Heck yeah: this is one of the greatest fantasy stories ever told. It's filled to bursting with imagination and told with the voice of a true storyteller (and the rest of Le Guin's Earthsea tales, many of which also feature Ged, are nothing to sneeze at either, and always manage to say something new, which is refreshing in a world full of same-old same-old fantasy). The wuthor employs beautiful poetic language, with very much the feel of myths and legends and epics from the days of yore (and indeed, tale-telling and ballads are an important part of the culture of the lands of Earthsea, and scatterings of legends and fragments of poetry are to be found throughout the book). It's almost impossible to read this stuff and not form a vivid picture of the tale in your mind. That's not to say that Le Guin overdescribes – she may set the scene perfectly in your mind's eye, but your vivid picture may be nothing like mine.
And Le Guin achieves this vividness with almost unbelievable efficiency (or economy, or value-for-words, or however you want to describe it). In only a couple hundred pages, she manages to cram in a ton of action and adventure ranging across a fully-realised world, with a history and a geography and a feel all its own, and populated with characters that feel real and are often likeable – folks like Ged's mentor Ogion the Silent, his best friend and fellow mage Vetch, It's a world of witches and dragons, and lords and ladies, and sailors and farmers, and Old Dark Powers from before the world was made. And there are different cultures and societies that actually feel different, and people of all sorts and colours, and they're not all jumbled together like demihuman races in a typical fantasy setting, but they are all people.
Moreover, Le Guin manages to intriduce a coherent magic system, which operates according to strict rules but doesn't seem as legalistic as, say, the Dungeons and Dragons system. Even where particular rules and applications in the narrative may be new, they flow logically from the basics taught to Ged (and through him, to us). And the magic system is an intricate part of the world of Earthsea, where Names matter, and knowing the true essence of a thing gives one some measure of power over it (Earthsea, incidentally, in the Old Tongue of wizards and dragons, is Tolk-Inien, which is a nice little gesture of solidarity with the fantasy fraternity on Le Guin's part, and subtly done as well). And at the heart of it is the Equilibrium that must be maintained – true mages know that it's better to let the world be than to force one's will upon it. And the more powerful the mage, the tighter the path he must walk, until at last choice disappears, and one does as one must.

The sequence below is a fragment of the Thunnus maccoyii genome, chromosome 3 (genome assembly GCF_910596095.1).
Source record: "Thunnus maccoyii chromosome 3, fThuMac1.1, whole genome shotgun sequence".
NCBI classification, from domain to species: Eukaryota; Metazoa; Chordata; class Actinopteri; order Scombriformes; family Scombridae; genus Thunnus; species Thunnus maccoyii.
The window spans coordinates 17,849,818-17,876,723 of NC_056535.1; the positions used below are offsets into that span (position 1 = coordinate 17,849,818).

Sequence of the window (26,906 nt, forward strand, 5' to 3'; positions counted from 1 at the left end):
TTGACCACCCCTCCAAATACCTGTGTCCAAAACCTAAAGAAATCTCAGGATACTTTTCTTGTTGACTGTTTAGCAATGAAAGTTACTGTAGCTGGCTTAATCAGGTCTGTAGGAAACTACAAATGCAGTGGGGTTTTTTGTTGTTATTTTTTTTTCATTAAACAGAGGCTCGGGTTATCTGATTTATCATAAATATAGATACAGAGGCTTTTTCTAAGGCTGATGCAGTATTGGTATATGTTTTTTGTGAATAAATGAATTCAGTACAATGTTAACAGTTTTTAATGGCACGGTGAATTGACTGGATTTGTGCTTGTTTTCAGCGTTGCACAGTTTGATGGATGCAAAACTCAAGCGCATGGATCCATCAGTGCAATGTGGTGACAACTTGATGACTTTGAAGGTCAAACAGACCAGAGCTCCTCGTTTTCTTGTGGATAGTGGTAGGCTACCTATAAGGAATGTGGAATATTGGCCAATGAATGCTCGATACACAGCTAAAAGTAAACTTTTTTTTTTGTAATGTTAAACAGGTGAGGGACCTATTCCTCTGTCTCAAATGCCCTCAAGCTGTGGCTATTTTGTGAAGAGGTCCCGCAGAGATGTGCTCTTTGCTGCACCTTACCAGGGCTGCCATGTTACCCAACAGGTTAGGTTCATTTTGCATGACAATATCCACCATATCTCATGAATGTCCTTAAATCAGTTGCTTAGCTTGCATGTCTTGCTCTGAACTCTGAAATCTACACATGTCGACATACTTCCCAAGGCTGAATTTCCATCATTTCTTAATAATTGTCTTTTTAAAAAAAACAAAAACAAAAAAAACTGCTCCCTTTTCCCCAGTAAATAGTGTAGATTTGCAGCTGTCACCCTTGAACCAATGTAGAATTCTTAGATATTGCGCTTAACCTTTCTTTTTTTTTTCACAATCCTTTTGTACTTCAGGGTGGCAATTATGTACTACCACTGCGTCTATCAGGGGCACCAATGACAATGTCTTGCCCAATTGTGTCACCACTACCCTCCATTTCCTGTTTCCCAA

Won't somebody please think of the children?
A Wizard of Earthsea is a children's fantasy tale (at least primarily). Even so, it's a grim tale, full of fatalism and dark quests and some parts that are actually a little scary. But there are moments of humour when characters are talking and laughing and it feels totally unforced, and there are true friendships to provide some comfort. And at it's heart it's a tale of growing up, of finding a place in the world, and of living up to responsibilities. And it still manages to enteratin. What kid could ask for more?
The Final Verdict
No jokes, this is one of the best fantasy stories ever told, and one that's perfect for kids and adults alike. Basically, if you like fantasy, you'll like this. And if you like good fantasy, you'll love it.